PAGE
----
If you put any stock in the Chronicle of Philanthropy that rates Maine 49th in the nation in charitable giving, you might be forced to believe that Mainers are not all that charitable.

You would be wrong.

We are.

On Tuesday, Farmington selectmen established a relief fund for the town’s sister city of Lac-Megantic, Quebec. Locals — including police officers and firefighters — have already donated their time and professional services to help this distressed community, where 50 people are believed to have been killed when a runaway train derailed and exploded there last weekend.

They’ve given their time and expertise. Now, they will give their money.

The town started the relief fund with $500 from its special projects fund, and is now calling on people to give what they can.

Farmington and Lac-Megantic have been “sisters” since 1991, when the Farmington Chamber of Commerce reached over to its northern neighbors to build commerce and friendship. Now, this town will do what it can to help its “sister” heal.

The relief fund is established at TD Bank branches in Farmington, and donations can be mailed to the bank at 163 Broadway or 670 Wilton Road, zip code 04938, or delivered in person. “Lac-Megantic” must be written somewhere on the check.

Town Manager Richard Davis has encouraged residents to “open their hearts and wallets to the extent that they can,” and intends to reach out to other town managers to encourage contributions from across the state.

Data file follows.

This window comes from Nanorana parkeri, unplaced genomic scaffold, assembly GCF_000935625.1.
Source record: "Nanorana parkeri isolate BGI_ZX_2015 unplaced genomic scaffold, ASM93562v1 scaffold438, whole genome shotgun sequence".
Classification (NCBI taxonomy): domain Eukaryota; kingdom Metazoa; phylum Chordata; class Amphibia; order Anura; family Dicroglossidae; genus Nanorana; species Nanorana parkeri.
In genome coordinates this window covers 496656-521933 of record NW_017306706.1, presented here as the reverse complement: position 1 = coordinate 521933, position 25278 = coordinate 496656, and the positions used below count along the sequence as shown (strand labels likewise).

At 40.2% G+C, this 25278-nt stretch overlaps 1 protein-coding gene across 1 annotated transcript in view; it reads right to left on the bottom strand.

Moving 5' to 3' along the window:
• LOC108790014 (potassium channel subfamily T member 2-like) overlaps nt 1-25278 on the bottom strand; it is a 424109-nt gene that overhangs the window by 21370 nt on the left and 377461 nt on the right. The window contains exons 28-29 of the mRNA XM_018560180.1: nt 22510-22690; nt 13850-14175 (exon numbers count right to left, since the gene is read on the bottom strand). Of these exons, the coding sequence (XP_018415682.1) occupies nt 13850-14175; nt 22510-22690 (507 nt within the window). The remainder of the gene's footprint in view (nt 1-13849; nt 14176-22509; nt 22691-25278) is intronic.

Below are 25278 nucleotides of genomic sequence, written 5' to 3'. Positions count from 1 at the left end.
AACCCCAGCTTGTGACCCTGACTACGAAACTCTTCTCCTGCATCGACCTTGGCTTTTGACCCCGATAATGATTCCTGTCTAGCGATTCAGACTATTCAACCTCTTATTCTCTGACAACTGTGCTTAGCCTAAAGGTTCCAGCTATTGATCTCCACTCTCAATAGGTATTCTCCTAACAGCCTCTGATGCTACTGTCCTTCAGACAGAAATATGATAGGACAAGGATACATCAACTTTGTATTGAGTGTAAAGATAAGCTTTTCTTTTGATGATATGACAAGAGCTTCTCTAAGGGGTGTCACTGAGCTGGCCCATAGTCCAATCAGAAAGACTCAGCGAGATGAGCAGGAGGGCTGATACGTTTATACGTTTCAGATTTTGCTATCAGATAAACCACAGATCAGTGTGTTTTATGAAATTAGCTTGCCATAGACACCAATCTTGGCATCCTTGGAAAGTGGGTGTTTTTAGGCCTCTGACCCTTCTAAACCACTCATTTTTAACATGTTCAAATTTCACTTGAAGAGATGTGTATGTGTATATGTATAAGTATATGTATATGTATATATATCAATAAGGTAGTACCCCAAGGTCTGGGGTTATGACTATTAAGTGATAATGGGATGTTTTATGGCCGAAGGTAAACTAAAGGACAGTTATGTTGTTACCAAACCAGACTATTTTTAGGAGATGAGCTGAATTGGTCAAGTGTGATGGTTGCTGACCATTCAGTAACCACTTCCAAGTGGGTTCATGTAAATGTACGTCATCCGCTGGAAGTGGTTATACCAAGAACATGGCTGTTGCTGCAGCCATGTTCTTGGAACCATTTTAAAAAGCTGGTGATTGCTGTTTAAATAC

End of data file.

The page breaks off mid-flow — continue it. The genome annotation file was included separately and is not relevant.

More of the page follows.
“God forbid,” Davis said, “what if it happened to Farmington?”

While tough to think about, this scale of destruction can happen anywhere, as we have seen with tornadoes in Kansas, Nebraska, Mississippi, Iowa and Illinois, and with wildfires in Colorado and Arizona, and floods in Oklahoma, Wisconsin and across the northern Plains, so far this year. This nation also witnessed a devastating industrial accident last April when 14 people died in the fertilizer plant explosion in West, Texas.

The stories of pain and horror that have come out of Lac-Megantic are wrenching. These victims are hurting and need the help of their neighbors.

Cheers to Davis and Farmington for offering a helping, human hand.

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The opinions expressed in this column reflect the views of the ownership and the editorial board.


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